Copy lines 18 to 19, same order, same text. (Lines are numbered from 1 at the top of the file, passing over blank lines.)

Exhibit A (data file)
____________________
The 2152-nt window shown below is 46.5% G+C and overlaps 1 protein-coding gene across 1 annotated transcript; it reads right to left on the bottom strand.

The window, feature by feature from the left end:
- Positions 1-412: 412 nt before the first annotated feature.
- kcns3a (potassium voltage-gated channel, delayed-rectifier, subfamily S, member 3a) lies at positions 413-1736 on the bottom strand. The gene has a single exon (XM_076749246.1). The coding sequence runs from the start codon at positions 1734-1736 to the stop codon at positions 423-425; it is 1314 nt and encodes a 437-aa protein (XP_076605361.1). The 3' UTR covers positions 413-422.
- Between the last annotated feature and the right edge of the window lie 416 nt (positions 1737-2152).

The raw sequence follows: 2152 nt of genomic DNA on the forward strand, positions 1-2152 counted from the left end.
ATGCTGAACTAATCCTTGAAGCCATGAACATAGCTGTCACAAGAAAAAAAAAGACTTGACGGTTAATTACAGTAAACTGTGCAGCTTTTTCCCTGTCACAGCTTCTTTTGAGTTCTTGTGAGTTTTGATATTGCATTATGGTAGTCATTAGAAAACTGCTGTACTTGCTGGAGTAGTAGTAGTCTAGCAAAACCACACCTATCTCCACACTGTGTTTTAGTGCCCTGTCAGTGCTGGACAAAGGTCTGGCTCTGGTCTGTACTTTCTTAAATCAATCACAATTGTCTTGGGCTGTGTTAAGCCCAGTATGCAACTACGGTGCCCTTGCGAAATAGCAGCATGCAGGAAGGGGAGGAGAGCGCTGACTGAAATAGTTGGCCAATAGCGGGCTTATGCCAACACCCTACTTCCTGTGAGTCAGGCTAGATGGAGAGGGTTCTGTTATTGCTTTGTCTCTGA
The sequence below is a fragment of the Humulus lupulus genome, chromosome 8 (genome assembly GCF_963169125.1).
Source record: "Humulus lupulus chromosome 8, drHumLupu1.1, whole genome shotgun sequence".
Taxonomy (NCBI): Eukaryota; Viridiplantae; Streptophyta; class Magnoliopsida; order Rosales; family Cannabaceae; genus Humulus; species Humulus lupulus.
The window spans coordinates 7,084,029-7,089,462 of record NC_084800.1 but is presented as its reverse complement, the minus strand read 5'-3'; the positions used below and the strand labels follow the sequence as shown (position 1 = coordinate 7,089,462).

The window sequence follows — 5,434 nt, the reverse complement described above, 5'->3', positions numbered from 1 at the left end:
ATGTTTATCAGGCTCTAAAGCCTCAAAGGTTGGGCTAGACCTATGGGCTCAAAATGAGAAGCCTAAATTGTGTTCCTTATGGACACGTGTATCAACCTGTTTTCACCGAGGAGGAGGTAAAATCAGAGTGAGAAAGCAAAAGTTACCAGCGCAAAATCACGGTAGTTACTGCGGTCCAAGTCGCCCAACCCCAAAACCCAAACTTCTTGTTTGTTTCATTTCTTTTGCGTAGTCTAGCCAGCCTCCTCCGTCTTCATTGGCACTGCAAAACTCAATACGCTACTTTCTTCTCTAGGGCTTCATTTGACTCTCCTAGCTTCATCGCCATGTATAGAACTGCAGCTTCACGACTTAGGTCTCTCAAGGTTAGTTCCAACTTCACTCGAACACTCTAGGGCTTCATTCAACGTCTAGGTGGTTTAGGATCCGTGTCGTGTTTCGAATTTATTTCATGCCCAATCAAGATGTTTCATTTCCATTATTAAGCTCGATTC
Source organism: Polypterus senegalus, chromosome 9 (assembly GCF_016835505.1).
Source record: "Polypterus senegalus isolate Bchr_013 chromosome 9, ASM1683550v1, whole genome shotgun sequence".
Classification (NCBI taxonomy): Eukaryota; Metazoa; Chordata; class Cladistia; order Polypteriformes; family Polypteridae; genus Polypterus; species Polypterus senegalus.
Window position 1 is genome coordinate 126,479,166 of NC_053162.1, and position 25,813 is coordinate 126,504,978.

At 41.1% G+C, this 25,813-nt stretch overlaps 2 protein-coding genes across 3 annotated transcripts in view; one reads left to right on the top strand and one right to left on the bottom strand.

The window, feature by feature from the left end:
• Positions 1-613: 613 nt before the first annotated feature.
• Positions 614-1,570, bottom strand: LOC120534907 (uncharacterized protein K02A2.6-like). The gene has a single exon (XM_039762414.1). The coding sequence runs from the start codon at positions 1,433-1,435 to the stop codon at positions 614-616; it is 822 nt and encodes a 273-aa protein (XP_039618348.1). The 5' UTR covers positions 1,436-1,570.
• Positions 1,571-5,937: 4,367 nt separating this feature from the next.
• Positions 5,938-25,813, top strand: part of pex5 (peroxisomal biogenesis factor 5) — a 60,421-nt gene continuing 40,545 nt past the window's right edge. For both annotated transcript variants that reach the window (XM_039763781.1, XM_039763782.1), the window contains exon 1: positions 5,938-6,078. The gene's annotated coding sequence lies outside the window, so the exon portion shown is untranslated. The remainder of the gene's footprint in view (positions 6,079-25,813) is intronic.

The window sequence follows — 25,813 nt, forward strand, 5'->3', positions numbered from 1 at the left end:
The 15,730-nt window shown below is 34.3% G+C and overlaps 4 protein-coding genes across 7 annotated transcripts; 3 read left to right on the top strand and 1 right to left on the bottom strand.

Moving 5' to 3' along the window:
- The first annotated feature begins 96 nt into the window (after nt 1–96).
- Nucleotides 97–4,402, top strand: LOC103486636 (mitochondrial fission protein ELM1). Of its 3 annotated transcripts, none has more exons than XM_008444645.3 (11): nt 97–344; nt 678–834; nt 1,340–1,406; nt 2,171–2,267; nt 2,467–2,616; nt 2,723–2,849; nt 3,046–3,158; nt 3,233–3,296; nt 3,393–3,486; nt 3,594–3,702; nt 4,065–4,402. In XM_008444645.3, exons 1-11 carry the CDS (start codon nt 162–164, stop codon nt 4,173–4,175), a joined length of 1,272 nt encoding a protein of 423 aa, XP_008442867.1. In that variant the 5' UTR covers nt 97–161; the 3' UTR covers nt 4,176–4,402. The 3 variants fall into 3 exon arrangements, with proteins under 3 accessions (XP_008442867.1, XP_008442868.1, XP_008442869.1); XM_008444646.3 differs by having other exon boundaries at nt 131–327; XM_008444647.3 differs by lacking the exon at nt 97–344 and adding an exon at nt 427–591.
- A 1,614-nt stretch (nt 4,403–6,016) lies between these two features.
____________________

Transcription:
At 41.1% G+C, this 25,813-nt stretch overlaps 2 protein-coding genes across 3 annotated transcripts in view; one reads left to right on the top strand and one right to left on the bottom strand.

The window, feature by feature from the left end: